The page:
The spur-winged goose is gregarious, generally meeting in small flocks that contain up to 50 birds. They occur around various African rivers, lakes and swamps. Varied sites may be used for post-breeding moulting, in which case large numbers of the geese may congregate. This common species feeds by grazing, but spends the middle part of the day resting by water. Its diet consists predominantly of plant matter such as the vegetative parts and seeds of grasses, sedges and aquatic plants, agricultural grains, fruit (e.g. figs) and tuberous crops, although it may occasionally supplement its diet with small fish or insects.[10] Dispersal may occur in pursuit of feeding opportunities outside of the breeding season.[6]

The breeding season for spur-winged geese is variable across the range. In the north, breeding generally occurs from August to December, in eastern Africa from January to June and in southern Africa from August to May. This species is highly aggressive to other waterfowl (including conspecifics) during the breeding season. At this time of the year, the geese may violently put the spur on the bend of the wings to use in conflicts with other birds. Adult male geese are especially prone to attacking other adult males. The large nest is usually concealed in vegetation near water, but tree holes, cavities in rocks, old hamerkop, African fish eagle or social weaver nests and even the top of a termite mound and an aardvark burrow have been used as nests. When choosing a tree-nest site, they will generally select a nest located close to the ground at between 20 and 100 cm (7.9 and 39.4 in) high in trees 3 to 4 m (9.8 to 13.1 ft) high. Generally, they prefer quiet, undisturbed stretches of riverbank and wetlands for nest sites.[6][10]


The spur-winged goose is a common bird of African wetlands. Perhaps the main threat to the species is development and destruction of wetland habitats and unregulated hunting. A counting survey of the population in western Africa wetlands from Senegal to Chad in early 1977 produced a count of 10,000 geese, mostly being found in the Niger basin.[6] This bird is one of the species to which the Agreement on the Conservation of African-Eurasian Migratory Waterbirds (AEWA) applies.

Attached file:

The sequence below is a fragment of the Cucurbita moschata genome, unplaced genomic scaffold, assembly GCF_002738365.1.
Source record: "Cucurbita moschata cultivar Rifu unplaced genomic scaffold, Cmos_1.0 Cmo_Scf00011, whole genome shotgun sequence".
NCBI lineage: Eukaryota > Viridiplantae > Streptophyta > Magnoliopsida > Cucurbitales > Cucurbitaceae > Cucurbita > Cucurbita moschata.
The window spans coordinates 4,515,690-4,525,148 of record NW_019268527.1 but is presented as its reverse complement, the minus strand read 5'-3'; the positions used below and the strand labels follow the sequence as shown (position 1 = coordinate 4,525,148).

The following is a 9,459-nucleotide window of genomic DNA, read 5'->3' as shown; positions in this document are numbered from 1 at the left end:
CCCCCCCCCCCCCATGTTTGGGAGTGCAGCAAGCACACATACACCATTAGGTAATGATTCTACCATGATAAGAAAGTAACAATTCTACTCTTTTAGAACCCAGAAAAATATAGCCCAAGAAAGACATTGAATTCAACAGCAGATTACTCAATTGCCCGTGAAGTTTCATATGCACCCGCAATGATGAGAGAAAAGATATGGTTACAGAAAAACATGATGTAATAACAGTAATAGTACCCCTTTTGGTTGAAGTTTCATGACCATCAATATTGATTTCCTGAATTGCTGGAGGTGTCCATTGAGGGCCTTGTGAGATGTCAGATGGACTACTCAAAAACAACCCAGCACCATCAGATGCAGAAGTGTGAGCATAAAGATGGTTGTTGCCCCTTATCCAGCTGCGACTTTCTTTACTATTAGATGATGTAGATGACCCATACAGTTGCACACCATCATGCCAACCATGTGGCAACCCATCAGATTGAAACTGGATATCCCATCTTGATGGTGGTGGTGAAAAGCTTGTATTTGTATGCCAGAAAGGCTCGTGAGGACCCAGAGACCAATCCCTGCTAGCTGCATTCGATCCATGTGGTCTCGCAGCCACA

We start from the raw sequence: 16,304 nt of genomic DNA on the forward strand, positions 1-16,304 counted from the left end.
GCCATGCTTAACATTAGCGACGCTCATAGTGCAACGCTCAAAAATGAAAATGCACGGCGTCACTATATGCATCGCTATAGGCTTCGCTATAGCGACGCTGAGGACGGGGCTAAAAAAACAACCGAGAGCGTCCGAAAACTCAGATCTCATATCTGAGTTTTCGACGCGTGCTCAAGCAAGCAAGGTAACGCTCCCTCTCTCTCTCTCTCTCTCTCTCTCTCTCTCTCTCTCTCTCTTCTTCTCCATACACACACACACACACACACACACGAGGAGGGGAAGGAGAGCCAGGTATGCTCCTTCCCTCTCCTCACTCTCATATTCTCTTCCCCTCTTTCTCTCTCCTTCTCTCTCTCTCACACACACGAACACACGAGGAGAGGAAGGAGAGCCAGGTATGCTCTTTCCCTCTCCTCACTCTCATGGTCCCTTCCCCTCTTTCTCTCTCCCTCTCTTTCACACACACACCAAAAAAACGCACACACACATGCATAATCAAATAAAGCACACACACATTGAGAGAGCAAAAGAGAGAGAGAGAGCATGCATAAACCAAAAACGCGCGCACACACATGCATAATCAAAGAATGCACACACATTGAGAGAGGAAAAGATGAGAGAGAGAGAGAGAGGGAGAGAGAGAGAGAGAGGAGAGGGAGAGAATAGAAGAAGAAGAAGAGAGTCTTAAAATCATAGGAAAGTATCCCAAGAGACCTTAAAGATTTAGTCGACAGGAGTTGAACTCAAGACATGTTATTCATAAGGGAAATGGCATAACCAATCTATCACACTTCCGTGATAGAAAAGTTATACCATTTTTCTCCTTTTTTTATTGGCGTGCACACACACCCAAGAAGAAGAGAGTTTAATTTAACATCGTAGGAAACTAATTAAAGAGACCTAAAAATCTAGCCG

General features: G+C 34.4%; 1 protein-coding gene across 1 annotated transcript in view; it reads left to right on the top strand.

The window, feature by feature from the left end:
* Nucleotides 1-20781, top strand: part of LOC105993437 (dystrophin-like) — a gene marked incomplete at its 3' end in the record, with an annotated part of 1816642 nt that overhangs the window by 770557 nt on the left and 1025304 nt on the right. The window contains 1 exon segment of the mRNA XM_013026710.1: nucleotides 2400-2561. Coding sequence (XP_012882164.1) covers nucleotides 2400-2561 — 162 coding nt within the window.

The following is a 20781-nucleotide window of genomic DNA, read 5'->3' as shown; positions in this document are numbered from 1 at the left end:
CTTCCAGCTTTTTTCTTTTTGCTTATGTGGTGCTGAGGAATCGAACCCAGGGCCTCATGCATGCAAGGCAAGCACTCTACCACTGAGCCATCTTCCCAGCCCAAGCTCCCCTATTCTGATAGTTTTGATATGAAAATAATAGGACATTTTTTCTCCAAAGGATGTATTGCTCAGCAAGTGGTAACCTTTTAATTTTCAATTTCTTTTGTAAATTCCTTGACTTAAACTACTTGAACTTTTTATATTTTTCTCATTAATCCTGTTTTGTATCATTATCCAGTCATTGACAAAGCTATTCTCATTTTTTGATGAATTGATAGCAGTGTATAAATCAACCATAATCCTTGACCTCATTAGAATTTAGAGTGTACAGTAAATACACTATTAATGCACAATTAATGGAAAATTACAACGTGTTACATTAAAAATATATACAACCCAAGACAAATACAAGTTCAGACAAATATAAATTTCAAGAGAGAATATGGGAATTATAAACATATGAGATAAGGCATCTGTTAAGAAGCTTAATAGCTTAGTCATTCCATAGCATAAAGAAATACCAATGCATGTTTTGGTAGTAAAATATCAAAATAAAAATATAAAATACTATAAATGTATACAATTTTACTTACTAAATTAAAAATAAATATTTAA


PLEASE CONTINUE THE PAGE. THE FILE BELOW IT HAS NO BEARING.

1. ^ BirdLife International (2016). "Plectropterus gambensis". IUCN Red List of Threatened Species. 2016: e.T22680057A92840685. doi:10.2305/IUCN.UK.2016-3.RLTS.T22680057A92840685.en. Retrieved 12 November 2021.
  2. ^ "Spur-winged Goose - Plectropterus gambensis : WAZA : World Association of Zoos and Aquariums". WAZA. Retrieved 2011-10-17.
  3. ^ Garst, Warren & Genevieve (Genny) (2010-02-09). "Spur-winged goose sitting in water". Garst Wildlife Photographic Collection. Colorado State University. Archived from the original on 2012-02-11. Retrieved 2011-10-17.
  4. ^ "Plectropterus gambensis- Spur-winged goose (Species)". Wildpro. Retrieved 2011-10-18.
  5. ^ a b Ogilvie & Young, Wildfowl of the World. New Holland Publishers (2004), ISBN 978-1-84330-328-2
  6. ^ a b c d e f g h i Madge, Steve; Burn, Hilary (1988). Waterfowl: an Identification Guide to the Ducks, Geese, and Swans of the World. Boston: Houghton Mifflin. pp. 160–161. ISBN 0-395-46727-6.
  7. ^ a b CRC Handbook of Avian Body Masses, 2nd Edition by John B. Dunning Jr. (Editor). CRC Press (2008), ISBN 978-1-4200-6444-5.
  8. ^ Halse, S. A., & Skead, D. M. (1983). Wing moult, body measurements and condition indices of spur-winged geese. Wildfowl, 34(34), 108-114.
  9. ^ "Page 4 - Guinness World Records 2014 Preview". Archived from the original on 2013-09-30.
  10. ^ a b del Hoyo, J; Elliot, A; Sargatal, J (1996). Handbook of the Birds of the World. Vol. 3. Barcelona: Lynx Edicions. ISBN 84-87334-20-2.
  • Sinclair, Ian; Hockey, Phil; Tarboton, Warwick (2002). SASOL Birds of Southern Africa. Struik. ISBN 1-86872-721-1.

External links[edit]